This week, a Hall County jury needed more convincing.
The jury hearing Escandon’s commercial gambling trial took just 90 minutes Friday to find him not guilty, even after the panel was evenly split early in deliberations.
"We didn’t feel like the state proved their case," a female juror who declined to give her name said afterward. "We felt like the evidence they showed us was not enough. They needed more."
Escandon, a 51-year-old permanent legal resident who faced a maximum of five years in prison and possible deportation if convicted, stood stoically alongside his attorney, Arturo Corso, as the verdict was announced.
"I’m so grateful that the jury was able to see that Vincente was not guilty," Corso said afterward. "There were so many things that were presented in the trial that were inferences of some people betting, but the state’s own case showed that were no instances of Vincente betting. We’re glad after this long period of time of battling this case the jury was able to see the truth."
Escandon, speaking through an interpreter, said, "I’m grateful that all of the jury was in my favor."
The verdict ends a case in which one co-defendant had his case dismissed by a judge in magistrate court and seven others got plea deals in which they were convicted of misdemeanor disorderly conduct. One felony count of commercial gambling in the two-count indictment against Escandon was dismissed by prosecutors just prior to opening statements.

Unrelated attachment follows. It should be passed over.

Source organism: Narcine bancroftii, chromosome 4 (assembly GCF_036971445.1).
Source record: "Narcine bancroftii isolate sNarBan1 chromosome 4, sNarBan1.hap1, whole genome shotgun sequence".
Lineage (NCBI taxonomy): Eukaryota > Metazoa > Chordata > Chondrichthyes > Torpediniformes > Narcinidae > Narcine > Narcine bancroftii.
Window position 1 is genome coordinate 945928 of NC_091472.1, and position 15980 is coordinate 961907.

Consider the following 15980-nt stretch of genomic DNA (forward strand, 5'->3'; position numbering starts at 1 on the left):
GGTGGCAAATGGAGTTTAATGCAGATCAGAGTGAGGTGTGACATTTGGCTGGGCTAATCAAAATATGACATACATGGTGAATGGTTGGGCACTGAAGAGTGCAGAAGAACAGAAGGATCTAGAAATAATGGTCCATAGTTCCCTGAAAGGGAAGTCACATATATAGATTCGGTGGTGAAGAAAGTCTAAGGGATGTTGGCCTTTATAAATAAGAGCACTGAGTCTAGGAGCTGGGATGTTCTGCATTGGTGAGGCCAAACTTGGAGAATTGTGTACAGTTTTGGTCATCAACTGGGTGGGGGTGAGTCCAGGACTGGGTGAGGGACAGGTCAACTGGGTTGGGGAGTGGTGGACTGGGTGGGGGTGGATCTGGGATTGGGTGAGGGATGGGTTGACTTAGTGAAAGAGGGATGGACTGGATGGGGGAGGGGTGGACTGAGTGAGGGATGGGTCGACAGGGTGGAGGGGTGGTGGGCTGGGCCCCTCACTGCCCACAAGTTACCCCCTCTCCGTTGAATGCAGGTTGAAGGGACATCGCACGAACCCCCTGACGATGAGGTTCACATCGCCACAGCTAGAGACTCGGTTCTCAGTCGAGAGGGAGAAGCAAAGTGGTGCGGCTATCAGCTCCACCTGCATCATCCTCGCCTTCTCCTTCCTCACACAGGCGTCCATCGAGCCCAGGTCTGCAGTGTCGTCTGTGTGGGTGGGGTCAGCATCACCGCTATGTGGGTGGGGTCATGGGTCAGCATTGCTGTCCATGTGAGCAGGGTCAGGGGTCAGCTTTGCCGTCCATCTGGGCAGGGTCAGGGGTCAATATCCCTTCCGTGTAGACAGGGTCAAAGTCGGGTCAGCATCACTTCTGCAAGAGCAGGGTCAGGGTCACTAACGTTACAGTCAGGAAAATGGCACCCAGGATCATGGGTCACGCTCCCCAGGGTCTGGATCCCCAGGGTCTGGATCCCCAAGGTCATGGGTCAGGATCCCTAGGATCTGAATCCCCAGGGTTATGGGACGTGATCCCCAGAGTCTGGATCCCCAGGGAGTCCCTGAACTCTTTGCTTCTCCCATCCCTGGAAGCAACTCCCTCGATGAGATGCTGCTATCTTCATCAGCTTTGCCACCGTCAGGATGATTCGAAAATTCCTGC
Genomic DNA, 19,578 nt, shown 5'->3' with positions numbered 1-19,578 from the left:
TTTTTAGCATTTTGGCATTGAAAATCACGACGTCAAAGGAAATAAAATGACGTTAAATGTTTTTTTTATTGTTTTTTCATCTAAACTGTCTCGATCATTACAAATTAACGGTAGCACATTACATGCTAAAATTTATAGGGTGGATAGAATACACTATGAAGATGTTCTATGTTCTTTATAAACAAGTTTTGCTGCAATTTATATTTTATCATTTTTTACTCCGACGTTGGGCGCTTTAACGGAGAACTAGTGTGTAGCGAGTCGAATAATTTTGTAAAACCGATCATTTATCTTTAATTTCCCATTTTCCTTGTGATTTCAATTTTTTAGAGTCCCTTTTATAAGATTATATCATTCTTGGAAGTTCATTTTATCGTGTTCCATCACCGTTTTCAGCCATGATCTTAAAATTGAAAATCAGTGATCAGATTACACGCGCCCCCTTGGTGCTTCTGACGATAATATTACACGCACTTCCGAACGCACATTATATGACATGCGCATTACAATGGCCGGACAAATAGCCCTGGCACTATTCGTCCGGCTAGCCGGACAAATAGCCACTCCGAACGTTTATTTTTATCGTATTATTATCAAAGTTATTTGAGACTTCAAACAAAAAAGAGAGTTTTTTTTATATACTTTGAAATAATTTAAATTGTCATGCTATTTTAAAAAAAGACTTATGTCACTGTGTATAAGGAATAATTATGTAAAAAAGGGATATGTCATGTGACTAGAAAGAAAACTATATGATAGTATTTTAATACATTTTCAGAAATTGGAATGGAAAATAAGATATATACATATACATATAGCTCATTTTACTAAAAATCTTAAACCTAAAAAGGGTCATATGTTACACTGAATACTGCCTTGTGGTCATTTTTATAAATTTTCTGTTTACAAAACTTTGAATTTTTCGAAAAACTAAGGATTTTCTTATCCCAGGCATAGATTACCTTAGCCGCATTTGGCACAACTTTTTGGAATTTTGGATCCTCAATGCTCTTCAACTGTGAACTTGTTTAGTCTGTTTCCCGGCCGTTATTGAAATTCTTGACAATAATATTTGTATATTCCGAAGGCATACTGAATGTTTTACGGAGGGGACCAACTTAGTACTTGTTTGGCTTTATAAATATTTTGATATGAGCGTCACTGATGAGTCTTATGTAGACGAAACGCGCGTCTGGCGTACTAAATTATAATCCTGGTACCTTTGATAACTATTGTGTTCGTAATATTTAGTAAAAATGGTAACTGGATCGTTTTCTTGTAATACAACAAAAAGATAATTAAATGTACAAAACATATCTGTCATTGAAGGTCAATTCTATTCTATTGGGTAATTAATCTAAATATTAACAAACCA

Escandon, by his own admission, operated large-scale horse races along a quarter-mile straight dirt track on his 29-acre property, with crowds of more than 100 people jamming the stands, public address systems blaring, and food and beverages sold on the premises.
But he steadfastly denied in an April 2006 interrogation by a sheriff’s investigator that he organized any major gambling venture.
The juror who spoke outside court afterward said she felt there probably was gambling going on at the track, "but there was just not enough evidence."
Hall County Sheriff’s Maj. Jeff Strickland issued a statement Friday saying the agency was disappointed in the verdict but pleased with the outcome of a separate civil forfeiture proceeding.
Just before this week’s criminal trial, Escandon reached a settlement with prosecutors in which he agreed to sell his farm and split any proceeds beyond $300,000 with the state, up to $75,000.
In the meantime, the horse track will remain silent, Corso said.
"There’s just too much risk of side betting going on, so we’re not going to be doing any more horse races," he said.